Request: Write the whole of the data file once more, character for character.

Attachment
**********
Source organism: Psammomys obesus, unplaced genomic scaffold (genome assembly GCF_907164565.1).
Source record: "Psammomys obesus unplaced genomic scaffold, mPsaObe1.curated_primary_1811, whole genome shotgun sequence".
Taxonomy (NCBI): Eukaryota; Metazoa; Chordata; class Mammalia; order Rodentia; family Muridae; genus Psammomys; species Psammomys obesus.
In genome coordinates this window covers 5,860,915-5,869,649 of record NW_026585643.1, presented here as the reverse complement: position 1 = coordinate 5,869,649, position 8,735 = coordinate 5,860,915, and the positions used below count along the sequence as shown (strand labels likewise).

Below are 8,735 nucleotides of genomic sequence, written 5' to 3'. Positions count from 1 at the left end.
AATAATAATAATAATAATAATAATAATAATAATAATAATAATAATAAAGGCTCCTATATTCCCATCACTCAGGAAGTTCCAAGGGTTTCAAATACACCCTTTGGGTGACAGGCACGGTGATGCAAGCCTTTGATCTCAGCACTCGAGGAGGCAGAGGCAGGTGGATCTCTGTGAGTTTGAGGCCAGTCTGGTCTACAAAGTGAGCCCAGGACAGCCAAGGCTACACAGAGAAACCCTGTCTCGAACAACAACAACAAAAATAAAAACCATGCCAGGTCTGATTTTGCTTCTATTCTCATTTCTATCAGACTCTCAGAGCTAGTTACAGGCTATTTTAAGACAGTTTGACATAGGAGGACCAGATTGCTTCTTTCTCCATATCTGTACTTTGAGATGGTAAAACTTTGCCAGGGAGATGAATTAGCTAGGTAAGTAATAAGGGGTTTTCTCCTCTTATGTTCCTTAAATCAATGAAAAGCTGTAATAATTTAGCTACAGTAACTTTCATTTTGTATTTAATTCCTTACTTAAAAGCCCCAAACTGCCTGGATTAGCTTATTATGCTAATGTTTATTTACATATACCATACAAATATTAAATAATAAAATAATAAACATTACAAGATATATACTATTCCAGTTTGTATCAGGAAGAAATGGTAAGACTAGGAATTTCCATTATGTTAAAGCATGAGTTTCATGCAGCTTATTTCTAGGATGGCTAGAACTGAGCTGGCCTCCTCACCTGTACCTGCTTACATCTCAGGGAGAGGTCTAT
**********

Source organism: Psammomys obesus, unplaced genomic scaffold (genome assembly GCF_907164565.1).
Source record: "Psammomys obesus unplaced genomic scaffold, mPsaObe1.curated_primary_1811, whole genome shotgun sequence".
Taxonomy (NCBI): Eukaryota; Metazoa; Chordata; class Mammalia; order Rodentia; family Muridae; genus Psammomys; species Psammomys obesus.
In genome coordinates this window covers 5,860,915-5,869,649 of record NW_026585643.1, presented here as the reverse complement: position 1 = coordinate 5,869,649, position 8,735 = coordinate 5,860,915, and the positions used below count along the sequence as shown (strand labels likewise).

Below are 8,735 nucleotides of genomic sequence, written 5' to 3'. Positions count from 1 at the left end.
AATAATAATAATAATAATAATAATAATAATAATAATAATAATAATAAAGGCTCCTATATTCCCATCACTCAGGAAGTTCCAAGGGTTTCAAATACACCCTTTGGGTGACAGGCACGGTGATGCAAGCCTTTGATCTCAGCACTCGAGGAGGCAGAGGCAGGTGGATCTCTGTGAGTTTGAGGCCAGTCTGGTCTACAAAGTGAGCCCAGGACAGCCAAGGCTACACAGAGAAACCCTGTCTCGAACAACAACAACAAAAATAAAAACCATGCCAGGTCTGATTTTGCTTCTATTCTCATTTCTATCAGACTCTCAGAGCTAGTTACAGGCTATTTTAAGACAGTTTGACATAGGAGGACCAGATTGCTTCTTTCTCCATATCTGTACTTTGAGATGGTAAAACTTTGCCAGGGAGATGAATTAGCTAGGTAAGTAATAAGGGGTTTTCTCCTCTTATGTTCCTTAAATCAATGAAAAGCTGTAATAATTTAGCTACAGTAACTTTCATTTTGTATTTAATTCCTTACTTAAAAGCCCCAAACTGCCTGGATTAGCTTATTATGCTAATGTTTATTTACATATACCATACAAATATTAAATAATAAAATAATAAACATTACAAGATATATACTATTCCAGTTTGTATCAGGAAGAAATGGTAAGACTAGGAATTTCCATTATGTTAAAGCATGAGTTTCATGCAGCTTATTTCTAGGATGGCTAGAACTGAGCTGGCCTCCTCACCTGTACCTGCTTACATCTCAGGGAGAGGTCTAT